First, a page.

The social nature of reading poetry: The case of reading haiku for content
Hong-Nguyen (Gwen) Nguyen 1 *
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1 University of Victoria, Faculty of Education, Canada
* Corresponding Author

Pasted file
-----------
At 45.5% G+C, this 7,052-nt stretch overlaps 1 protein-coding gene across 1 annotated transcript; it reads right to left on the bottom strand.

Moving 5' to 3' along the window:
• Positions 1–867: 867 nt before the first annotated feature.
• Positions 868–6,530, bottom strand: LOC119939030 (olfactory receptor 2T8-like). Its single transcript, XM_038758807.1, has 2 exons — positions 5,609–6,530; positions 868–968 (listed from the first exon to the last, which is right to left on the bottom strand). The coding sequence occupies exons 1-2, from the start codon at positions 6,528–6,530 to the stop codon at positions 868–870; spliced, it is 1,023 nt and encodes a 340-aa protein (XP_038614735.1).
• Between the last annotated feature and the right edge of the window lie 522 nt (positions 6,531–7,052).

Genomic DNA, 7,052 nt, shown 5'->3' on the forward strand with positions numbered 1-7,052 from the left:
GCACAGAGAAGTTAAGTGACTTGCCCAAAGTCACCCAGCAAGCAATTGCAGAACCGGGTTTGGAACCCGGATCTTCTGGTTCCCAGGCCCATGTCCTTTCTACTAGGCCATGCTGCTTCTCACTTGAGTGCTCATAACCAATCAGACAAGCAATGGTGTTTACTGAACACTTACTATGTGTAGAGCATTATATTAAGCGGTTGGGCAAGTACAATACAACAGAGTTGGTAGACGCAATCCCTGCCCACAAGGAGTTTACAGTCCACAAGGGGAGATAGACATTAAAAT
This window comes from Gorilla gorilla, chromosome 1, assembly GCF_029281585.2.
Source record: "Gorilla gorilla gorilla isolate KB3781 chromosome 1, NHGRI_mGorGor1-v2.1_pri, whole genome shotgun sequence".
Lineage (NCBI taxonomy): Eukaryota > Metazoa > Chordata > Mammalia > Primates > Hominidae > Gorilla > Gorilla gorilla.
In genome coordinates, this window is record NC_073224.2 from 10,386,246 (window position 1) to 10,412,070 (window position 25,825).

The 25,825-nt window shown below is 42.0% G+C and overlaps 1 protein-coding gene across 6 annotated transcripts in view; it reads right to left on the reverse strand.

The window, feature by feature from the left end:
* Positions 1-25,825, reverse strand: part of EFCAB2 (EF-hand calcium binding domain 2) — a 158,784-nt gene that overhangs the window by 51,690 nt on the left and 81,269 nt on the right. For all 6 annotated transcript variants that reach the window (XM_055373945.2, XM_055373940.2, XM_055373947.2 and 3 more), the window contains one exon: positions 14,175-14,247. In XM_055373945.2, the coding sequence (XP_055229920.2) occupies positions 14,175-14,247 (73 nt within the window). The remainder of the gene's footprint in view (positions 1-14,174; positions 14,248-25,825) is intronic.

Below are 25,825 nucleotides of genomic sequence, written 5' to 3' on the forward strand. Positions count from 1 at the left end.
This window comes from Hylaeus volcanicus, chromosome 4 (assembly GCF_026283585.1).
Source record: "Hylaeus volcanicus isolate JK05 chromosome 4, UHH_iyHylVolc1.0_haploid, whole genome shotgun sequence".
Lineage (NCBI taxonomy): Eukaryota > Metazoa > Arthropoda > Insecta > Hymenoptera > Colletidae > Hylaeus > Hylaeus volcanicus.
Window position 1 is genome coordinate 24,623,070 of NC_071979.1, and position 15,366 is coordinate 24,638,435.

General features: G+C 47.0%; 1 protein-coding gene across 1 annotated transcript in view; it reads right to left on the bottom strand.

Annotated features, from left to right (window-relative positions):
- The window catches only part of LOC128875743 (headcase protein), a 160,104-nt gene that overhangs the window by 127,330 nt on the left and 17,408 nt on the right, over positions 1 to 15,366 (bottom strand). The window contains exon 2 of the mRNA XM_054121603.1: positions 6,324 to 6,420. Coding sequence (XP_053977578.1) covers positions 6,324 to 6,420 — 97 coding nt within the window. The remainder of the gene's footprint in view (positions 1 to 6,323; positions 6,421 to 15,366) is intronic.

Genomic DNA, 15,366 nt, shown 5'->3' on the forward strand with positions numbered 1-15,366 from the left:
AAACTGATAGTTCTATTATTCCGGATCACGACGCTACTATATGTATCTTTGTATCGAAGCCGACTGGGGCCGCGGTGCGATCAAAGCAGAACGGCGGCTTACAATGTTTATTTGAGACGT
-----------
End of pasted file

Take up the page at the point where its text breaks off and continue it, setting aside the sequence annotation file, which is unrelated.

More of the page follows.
It is commonly assumed that skills involved in reading poetry, such as decoding and assessing the poem, scanning for details arise in social relations with others, which makes reading social. However, this is social in a weak sense because these new accomplishments result from people working together. Using an alternative theoretical framework based on Vygotsky’s later work, in this paper I defend the strong social nature of reading poetry for content through an example of how students (K-4) read haiku, a Japanese form of poetry. I illustrate that this sense of social is not constructed in the minds of individuals in a social setting, but it refers to a relation—a visible and irreducible joint production that develops as transactional features of the organization of turns in the haiku reading event. I demonstrate how reading haiku transforms itself as a what-where-when poem in this community. Understanding that reading poetry is social in this sense, through and through, helps us recognize how this socio-cultural practice keeps (re)producing itself in different cultures. 



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